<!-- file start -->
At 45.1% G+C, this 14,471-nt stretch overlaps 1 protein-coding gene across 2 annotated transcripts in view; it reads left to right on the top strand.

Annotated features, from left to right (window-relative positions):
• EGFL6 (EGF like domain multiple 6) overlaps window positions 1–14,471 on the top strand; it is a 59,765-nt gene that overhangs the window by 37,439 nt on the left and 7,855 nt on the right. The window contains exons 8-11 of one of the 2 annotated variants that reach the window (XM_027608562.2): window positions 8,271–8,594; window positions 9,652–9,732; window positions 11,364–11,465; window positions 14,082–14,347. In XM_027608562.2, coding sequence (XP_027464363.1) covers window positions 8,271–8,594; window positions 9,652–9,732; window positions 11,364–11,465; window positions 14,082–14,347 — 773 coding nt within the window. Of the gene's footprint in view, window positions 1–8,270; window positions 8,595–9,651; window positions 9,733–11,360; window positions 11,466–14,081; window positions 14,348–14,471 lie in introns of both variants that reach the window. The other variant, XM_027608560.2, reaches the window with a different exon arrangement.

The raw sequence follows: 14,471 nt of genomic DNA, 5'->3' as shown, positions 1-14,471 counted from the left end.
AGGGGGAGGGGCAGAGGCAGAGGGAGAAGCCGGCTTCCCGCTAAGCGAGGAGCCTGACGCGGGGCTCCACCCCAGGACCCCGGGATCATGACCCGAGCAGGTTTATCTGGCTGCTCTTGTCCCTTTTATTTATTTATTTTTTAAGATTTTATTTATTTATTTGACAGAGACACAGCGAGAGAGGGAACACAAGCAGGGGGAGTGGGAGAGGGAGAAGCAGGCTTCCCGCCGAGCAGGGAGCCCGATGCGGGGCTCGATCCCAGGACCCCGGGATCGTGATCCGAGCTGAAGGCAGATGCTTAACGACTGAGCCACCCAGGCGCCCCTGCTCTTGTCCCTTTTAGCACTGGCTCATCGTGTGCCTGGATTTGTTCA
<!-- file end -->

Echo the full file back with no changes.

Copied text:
At 45.1% G+C, this 14,471-nt stretch overlaps 1 protein-coding gene across 2 annotated transcripts in view; it reads left to right on the top strand.

Annotated features, from left to right (window-relative positions):
• EGFL6 (EGF like domain multiple 6) overlaps window positions 1–14,471 on the top strand; it is a 59,765-nt gene that overhangs the window by 37,439 nt on the left and 7,855 nt on the right. The window contains exons 8-11 of one of the 2 annotated variants that reach the window (XM_027608562.2): window positions 8,271–8,594; window positions 9,652–9,732; window positions 11,364–11,465; window positions 14,082–14,347. In XM_027608562.2, coding sequence (XP_027464363.1) covers window positions 8,271–8,594; window positions 9,652–9,732; window positions 11,364–11,465; window positions 14,082–14,347 — 773 coding nt within the window. Of the gene's footprint in view, window positions 1–8,270; window positions 8,595–9,651; window positions 9,733–11,360; window positions 11,466–14,081; window positions 14,348–14,471 lie in introns of both variants that reach the window. The other variant, XM_027608560.2, reaches the window with a different exon arrangement.

The raw sequence follows: 14,471 nt of genomic DNA, 5'->3' as shown, positions 1-14,471 counted from the left end.
AGGGGGAGGGGCAGAGGCAGAGGGAGAAGCCGGCTTCCCGCTAAGCGAGGAGCCTGACGCGGGGCTCCACCCCAGGACCCCGGGATCATGACCCGAGCAGGTTTATCTGGCTGCTCTTGTCCCTTTTATTTATTTATTTTTTAAGATTTTATTTATTTATTTGACAGAGACACAGCGAGAGAGGGAACACAAGCAGGGGGAGTGGGAGAGGGAGAAGCAGGCTTCCCGCCGAGCAGGGAGCCCGATGCGGGGCTCGATCCCAGGACCCCGGGATCGTGATCCGAGCTGAAGGCAGATGCTTAACGACTGAGCCACCCAGGCGCCCCTGCTCTTGTCCCTTTTAGCACTGGCTCATCGTGTGCCTGGATTTGTTCA